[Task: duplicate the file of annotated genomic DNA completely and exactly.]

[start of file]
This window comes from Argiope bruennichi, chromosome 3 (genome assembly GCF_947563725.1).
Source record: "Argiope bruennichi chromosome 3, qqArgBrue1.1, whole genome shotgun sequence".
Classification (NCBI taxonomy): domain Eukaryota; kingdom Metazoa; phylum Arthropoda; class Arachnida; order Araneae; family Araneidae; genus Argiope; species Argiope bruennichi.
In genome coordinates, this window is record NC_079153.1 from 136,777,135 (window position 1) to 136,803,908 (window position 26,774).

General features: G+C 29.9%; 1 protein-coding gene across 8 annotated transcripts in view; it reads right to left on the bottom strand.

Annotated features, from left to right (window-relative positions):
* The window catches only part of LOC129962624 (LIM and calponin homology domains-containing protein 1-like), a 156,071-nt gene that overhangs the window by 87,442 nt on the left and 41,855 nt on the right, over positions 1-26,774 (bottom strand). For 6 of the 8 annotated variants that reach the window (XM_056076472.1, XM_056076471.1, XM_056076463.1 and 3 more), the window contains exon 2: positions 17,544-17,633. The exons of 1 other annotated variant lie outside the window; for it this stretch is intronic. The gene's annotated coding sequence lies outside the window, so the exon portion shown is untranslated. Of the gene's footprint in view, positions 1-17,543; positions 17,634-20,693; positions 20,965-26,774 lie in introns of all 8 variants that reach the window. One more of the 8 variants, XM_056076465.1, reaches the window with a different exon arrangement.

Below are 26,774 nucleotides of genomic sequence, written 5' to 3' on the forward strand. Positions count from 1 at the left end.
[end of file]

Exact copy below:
This window comes from Argiope bruennichi, chromosome 3 (genome assembly GCF_947563725.1).
Source record: "Argiope bruennichi chromosome 3, qqArgBrue1.1, whole genome shotgun sequence".
Classification (NCBI taxonomy): domain Eukaryota; kingdom Metazoa; phylum Arthropoda; class Arachnida; order Araneae; family Araneidae; genus Argiope; species Argiope bruennichi.
In genome coordinates, this window is record NC_079153.1 from 136,777,135 (window position 1) to 136,803,908 (window position 26,774).

General features: G+C 29.9%; 1 protein-coding gene across 8 annotated transcripts in view; it reads right to left on the bottom strand.

Annotated features, from left to right (window-relative positions):
* The window catches only part of LOC129962624 (LIM and calponin homology domains-containing protein 1-like), a 156,071-nt gene that overhangs the window by 87,442 nt on the left and 41,855 nt on the right, over positions 1-26,774 (bottom strand). For 6 of the 8 annotated variants that reach the window (XM_056076472.1, XM_056076471.1, XM_056076463.1 and 3 more), the window contains exon 2: positions 17,544-17,633. The exons of 1 other annotated variant lie outside the window; for it this stretch is intronic. The gene's annotated coding sequence lies outside the window, so the exon portion shown is untranslated. Of the gene's footprint in view, positions 1-17,543; positions 17,634-20,693; positions 20,965-26,774 lie in introns of all 8 variants that reach the window. One more of the 8 variants, XM_056076465.1, reaches the window with a different exon arrangement.

Below are 26,774 nucleotides of genomic sequence, written 5' to 3' on the forward strand. Positions count from 1 at the left end.